Avery Antrum, 18′, Food Studies Major

Avery Antrum stands next to her research poster

An Interview with Avery Antrum

Where did you complete your internship? What was your title (if you had one)? Briefly, what did your internship entail?
I completed my internship at Goldstein Food Court as a Food Waste Analyst Intern. As an intern here, I developed a case study about daily food waste in university dining halls using Goldstein as case study. In addition to this, I also assisted in the redevelopment of the dining hall wide composting initiative that my supervisor wants to implement in future years at the university.

What did you enjoy most about your experience?
I really liked being able to work independently in a typically busy setting and do hands on work with tracking the exact amounts of waste produced in the kitchen each day. It was also interesting to learn about Goldstein’s enthusiasm about getting more involved with the SU’s sustainability programs.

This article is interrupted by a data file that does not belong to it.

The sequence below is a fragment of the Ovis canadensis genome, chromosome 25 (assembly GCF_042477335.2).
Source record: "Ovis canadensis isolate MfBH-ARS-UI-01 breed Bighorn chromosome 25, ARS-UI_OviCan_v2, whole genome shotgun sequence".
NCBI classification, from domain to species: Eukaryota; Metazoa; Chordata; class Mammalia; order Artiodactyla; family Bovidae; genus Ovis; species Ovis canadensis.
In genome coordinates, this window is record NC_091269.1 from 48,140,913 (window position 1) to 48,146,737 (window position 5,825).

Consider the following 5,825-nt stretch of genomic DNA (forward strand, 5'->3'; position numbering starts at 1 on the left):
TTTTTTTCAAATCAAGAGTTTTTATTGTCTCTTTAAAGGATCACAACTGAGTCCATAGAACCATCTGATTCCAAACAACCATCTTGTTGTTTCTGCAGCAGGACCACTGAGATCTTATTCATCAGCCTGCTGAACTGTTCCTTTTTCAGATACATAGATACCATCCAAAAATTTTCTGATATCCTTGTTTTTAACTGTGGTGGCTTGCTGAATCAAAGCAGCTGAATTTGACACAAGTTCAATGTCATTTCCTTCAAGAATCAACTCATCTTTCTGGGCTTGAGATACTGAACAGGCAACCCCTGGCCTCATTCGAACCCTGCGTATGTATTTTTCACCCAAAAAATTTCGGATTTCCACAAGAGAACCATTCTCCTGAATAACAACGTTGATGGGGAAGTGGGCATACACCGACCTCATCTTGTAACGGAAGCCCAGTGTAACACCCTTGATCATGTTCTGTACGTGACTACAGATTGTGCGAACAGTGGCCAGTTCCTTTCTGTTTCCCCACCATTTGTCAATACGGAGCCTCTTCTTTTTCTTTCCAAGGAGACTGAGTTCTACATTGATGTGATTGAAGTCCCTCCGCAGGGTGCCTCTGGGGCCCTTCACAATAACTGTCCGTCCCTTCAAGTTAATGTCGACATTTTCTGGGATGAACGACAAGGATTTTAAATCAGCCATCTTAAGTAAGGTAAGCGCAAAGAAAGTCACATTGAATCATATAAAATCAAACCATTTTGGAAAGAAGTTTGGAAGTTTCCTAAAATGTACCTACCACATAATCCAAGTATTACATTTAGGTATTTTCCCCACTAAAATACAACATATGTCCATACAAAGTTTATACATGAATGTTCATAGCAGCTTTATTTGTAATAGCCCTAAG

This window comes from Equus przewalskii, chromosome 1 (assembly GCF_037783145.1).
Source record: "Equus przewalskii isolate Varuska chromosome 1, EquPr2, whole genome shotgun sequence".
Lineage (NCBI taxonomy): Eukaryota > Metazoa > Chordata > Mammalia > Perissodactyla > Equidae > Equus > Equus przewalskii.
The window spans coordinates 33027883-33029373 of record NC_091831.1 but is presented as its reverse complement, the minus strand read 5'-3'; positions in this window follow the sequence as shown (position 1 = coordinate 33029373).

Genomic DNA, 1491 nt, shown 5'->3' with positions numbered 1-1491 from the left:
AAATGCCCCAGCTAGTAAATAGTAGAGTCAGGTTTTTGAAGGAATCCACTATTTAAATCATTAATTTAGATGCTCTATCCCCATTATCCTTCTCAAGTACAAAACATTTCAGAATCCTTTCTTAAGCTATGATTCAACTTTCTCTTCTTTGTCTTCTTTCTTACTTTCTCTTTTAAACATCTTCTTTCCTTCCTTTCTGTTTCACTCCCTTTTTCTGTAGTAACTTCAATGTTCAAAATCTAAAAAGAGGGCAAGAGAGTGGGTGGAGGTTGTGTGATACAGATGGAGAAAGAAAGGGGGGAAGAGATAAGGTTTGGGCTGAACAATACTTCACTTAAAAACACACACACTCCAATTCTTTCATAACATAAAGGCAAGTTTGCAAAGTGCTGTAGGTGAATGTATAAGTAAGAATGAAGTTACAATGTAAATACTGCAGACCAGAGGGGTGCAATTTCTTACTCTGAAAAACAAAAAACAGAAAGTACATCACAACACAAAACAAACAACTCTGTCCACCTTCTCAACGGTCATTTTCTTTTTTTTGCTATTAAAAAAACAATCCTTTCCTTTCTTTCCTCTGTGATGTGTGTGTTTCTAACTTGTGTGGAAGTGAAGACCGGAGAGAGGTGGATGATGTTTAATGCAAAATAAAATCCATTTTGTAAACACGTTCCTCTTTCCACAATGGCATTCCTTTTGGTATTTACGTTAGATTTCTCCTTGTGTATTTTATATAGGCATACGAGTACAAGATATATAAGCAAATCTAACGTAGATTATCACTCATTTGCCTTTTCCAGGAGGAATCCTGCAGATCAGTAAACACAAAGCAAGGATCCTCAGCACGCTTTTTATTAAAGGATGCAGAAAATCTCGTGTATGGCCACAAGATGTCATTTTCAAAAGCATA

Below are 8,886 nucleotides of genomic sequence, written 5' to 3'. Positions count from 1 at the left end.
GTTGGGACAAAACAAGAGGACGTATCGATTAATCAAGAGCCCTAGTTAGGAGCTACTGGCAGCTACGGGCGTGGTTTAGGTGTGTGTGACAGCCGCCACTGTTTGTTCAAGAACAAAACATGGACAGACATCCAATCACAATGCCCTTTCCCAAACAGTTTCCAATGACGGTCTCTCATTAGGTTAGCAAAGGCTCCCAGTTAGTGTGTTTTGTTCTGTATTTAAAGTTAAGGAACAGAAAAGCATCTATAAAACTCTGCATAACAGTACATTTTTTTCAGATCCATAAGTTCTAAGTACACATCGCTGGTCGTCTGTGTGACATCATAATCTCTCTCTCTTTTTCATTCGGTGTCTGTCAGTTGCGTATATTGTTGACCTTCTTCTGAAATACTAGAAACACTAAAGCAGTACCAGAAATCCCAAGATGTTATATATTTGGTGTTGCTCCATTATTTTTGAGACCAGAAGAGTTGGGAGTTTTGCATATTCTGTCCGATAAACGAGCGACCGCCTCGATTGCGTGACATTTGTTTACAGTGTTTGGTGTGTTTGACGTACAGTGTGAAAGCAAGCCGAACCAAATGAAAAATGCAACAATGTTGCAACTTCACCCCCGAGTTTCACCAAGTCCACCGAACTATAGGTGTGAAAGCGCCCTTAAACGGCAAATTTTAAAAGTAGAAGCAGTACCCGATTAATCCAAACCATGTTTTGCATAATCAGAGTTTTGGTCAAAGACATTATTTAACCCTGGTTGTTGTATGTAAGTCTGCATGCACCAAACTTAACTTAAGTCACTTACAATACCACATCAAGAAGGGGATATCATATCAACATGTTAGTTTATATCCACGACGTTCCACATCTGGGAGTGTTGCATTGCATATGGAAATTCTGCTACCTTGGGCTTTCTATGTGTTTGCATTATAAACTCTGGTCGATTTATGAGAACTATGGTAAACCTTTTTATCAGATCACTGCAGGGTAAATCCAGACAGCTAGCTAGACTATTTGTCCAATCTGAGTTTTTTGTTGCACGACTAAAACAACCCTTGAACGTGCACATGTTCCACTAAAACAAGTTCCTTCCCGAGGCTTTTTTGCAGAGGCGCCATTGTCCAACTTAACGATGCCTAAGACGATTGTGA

Talk about a challenging or new experience you faced during your internship, how you managed it, and what you learned as a result.
The most challenging aspect of my internship was realizing how much the average student doesn’t actually care about food waste. With this being an issue I’m very passionate about, it was definitely disappointing to see little to no change in student behavior but it taught me that some subjects like waste, are topics that people need to be eased into in order to fully get their attention and keep them involved.

How did this internship prepare you to work in the broad field of Food Studies?
Goldstein prepared me for work in the broad field of food studies through its exposure to various aspects of the food system in one setting. I had the opportunity to do everything from placing produce orders based on customer consumption and demand, to examining food production and food waste. This internship kind of worked as a basic introduction parts of the food studies field.

What’s next for you?
I hope to be able to work directly with waste reduction, sustainability projects, or community outreach and nutrition education.